|Full name||John W. Cale|
|Birth place||Oklahoma City, Oklahoma, USA|
|Age||80 years, 1 month, 12 days|
|Height||5' 9" (1.75 m)|
John W. Cale sourcesimdb.com/name/nm0129815
John W. Cale Biography:
After honing his musicality in Tulsa, the guitar player moved to La, where he created himself as a singer songwriter. Cale was never in the limelight; other performers covered his tunes, most notably Eric Clapton. His signature “Tulsa Sound” affected musicians like Neil Young. He expired on July 26, 2013, at age 74.
He was raised in Tulsa, and started playing guitar in the age of 10. In 1959, he toured together with the Grand Ole Opry road business. In 1964, he moved to La, where, as well as performing, he was employed as a songwriter and producer. It was during this interval he switched his stage name to J.J. Cale from Johnny Cale, to prevent being confused for the Velvet Underground’s John Cale. A year after, he recorded his first release, “After Midnight,” a tune which was destined to change his profession and life.
The very first time Cale heard the cover was in the radio of his automobile. Years after, Cale shared with NPR that upon hearing the melody, he thought to himself, “Oh, boy, I am a songwriter now. I am not an engineer or an elevator operator.”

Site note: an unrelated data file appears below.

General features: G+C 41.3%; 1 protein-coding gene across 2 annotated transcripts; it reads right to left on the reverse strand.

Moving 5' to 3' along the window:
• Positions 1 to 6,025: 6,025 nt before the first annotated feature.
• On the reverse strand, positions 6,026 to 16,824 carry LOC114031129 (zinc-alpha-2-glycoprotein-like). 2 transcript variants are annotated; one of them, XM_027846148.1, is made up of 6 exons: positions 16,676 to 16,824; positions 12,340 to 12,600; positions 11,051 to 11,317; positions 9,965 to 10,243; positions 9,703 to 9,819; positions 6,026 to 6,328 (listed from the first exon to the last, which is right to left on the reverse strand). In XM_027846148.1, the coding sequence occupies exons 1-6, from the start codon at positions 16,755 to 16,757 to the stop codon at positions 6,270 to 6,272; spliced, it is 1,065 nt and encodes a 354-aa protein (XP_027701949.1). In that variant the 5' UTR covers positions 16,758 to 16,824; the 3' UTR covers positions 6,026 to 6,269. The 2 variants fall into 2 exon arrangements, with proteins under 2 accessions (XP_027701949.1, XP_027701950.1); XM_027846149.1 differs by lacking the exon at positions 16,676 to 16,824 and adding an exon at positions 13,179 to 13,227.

Cale took songwriting seriously; he composed and performed all his own tunes, combined the records and played multiple instruments. His cooperation with Clapton continued to be productive; Clapton recorded “Cocaine” in 1977, a radio success he would continue to perform for a long time in the future. Cale’s 2006 record with Clapton, The Road to Escondido, won a Grammy Award for the best contemporary blues record.
Cale’s design includes elements from myriad genres, including blues, nation, rock, jazz and folk. The end result is an genuine music genre that is dubbed “Tulsa Sound.” Along with fellow Oklahoman Leon Russell, Cale was co-credited for developing this trademark brand. Cale, who credited his exceptional sound to his origins, played covers of records released ahead of the rock ‘n’ roll development of the 1960s. Musical juggernauts have mentioned Cale as an influence, for instance, Dire Straits’s Mark Knopfler and Neil Young, who said that Cale and Jimi Hendrix were the greatest electrical guitar musicians he had ever heard.
Even with the tremendous success of his tunes, Cale never became a household name. He recorded solo albums, but his best look on the graphs was in 1972, when his tune “Crazy Mama” hit No. 22. He toured throughout the 1970s and did an annual tour through the majority of the ’80s.
He was mostly unfazed about his dearth of name recognition, choosing to call himself a “musician” as against a “performer.” He was known as a recluse, living in his trailer without a phone for a long time at a time. His record covers seldom featured his image.